Getting Started with Solo Ads


When it comes to marketing, strength nearly always lies in numbers.  While the term “Solo Ads”, may sound like something a business owner does on his or her own, the term actually refers to creating a partnership within a specific niche to expand marketing reach.

What Is a Solo Ad?

Solo Ads start as a partnership between a merchant (the buyer) and a person engaged as the solo marketer (the seller).  As in previous partnership examples, this person could be another merchant in a specific niche, a social media influencer, a blogger, etc.  The important factor is that the person who sells, has their own audience and their own email list

This solo marketer will send an email to their dedicated email list, advertising the buyer’s product or service, and ONLY that buyer’s product or service.  That’s where the “Solo” part comes in.  The audience receives an email dedicated to the merchant’s product, and if they’re interested, they click to reach their squeeze page, sales page, funnel, or more.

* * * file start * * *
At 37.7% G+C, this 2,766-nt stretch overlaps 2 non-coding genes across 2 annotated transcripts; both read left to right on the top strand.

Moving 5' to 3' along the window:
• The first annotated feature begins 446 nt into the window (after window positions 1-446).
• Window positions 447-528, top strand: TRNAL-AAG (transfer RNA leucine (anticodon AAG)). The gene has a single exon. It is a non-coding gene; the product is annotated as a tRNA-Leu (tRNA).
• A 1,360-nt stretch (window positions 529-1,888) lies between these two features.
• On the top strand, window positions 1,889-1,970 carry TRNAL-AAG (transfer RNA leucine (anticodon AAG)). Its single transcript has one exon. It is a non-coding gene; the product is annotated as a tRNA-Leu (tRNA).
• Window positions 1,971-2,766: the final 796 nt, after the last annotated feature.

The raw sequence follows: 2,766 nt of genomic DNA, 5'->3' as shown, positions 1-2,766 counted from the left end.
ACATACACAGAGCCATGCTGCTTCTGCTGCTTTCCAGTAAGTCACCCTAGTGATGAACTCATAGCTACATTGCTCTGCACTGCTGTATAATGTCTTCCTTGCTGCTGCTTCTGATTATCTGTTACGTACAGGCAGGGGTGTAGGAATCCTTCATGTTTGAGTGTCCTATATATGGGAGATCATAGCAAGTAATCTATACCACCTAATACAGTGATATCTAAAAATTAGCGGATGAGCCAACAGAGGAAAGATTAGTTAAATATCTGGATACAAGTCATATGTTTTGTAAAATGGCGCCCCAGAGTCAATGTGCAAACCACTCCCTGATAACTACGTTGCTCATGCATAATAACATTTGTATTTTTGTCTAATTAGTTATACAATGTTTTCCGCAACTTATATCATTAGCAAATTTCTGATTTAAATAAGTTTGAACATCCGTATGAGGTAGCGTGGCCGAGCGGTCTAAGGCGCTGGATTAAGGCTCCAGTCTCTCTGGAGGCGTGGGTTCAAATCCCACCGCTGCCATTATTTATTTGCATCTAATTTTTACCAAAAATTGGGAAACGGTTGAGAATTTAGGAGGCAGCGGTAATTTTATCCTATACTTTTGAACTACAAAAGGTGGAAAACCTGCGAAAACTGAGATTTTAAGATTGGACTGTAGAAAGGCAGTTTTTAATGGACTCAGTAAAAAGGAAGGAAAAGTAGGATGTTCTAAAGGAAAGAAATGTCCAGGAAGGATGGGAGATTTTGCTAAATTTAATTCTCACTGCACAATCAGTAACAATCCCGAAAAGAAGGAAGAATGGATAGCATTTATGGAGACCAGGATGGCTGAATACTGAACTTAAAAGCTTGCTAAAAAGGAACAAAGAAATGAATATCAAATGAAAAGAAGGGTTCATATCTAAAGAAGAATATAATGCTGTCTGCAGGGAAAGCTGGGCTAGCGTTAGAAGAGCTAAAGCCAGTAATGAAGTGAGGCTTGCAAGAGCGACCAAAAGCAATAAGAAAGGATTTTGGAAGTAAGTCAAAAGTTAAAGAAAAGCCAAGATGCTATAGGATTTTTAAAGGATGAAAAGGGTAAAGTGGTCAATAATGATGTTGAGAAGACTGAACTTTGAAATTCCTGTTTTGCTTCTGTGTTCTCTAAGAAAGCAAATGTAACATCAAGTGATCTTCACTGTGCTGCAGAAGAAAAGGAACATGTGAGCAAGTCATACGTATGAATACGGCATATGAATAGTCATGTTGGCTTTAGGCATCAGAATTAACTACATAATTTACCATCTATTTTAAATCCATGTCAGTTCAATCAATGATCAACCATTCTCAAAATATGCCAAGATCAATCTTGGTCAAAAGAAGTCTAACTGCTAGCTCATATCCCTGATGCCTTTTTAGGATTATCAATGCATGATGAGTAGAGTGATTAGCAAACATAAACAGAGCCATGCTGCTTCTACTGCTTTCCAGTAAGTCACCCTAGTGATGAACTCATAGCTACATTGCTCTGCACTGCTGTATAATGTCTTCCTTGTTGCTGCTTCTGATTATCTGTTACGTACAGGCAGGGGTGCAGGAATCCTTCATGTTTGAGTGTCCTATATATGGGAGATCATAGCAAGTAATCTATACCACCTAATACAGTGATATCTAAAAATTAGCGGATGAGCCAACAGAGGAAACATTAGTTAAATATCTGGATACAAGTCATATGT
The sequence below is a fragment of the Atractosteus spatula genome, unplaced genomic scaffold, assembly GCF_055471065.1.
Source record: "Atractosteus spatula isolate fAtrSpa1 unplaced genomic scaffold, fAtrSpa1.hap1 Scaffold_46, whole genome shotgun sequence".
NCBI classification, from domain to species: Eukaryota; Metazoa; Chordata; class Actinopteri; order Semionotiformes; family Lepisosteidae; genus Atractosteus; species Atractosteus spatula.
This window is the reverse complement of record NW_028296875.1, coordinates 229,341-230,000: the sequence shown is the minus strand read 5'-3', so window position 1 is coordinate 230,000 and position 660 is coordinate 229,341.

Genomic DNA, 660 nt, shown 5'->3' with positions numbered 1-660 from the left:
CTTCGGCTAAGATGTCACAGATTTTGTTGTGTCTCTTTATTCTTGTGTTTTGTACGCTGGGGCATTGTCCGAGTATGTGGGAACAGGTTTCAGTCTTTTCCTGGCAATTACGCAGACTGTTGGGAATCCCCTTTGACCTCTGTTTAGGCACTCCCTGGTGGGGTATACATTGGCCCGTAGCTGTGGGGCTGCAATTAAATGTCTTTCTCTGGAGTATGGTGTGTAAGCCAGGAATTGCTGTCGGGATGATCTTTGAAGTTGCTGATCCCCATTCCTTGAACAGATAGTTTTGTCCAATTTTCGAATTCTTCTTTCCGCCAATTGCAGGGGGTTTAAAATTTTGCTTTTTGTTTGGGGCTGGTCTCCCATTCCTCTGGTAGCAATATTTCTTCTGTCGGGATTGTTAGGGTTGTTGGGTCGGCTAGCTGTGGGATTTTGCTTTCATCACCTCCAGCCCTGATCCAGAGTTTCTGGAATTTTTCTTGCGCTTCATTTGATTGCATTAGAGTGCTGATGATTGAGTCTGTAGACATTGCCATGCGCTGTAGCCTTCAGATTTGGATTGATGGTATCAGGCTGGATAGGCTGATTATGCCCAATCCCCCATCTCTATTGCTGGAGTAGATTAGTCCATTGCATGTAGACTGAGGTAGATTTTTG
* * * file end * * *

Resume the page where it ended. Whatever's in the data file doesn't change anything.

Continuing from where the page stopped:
Typically, the solo ad leads to a squeeze page, which encourages the prospective customer to enter their email address to learn more about the merchant’s products or services. 

This allows the merchant to grow their audience to directly market to this potential consumer in the future. Capturing email addresses allows a merchant to remarket and sell to that individual in the future, rather than trying to make a frantic sale based on a curious click.

How Does It Work?

Before engaging with a potential solo ad owner, it’s best to do research. First, take a look at forums, friends, and additional resources online.  Do a web search for “email lists in (market)” to ensure this is a practice that is relevant to a specific niche.

Search for that owner’s name and website, and any related social media.  Determine if this resource is credible.  Some solo ad list owners acquire their email lists by “scraping,” or using software to gather any email address it can find.  A more credible list owners will have gained traffic organically, through a specific niche, and captured through the owner’s own squeeze page.

The difference between the two is conversions:  an individual who receives an email about a product that is relevant to other products in which they are interested is more likely to click through a solo ad than someone who is randomly receiving an email for no particular reason.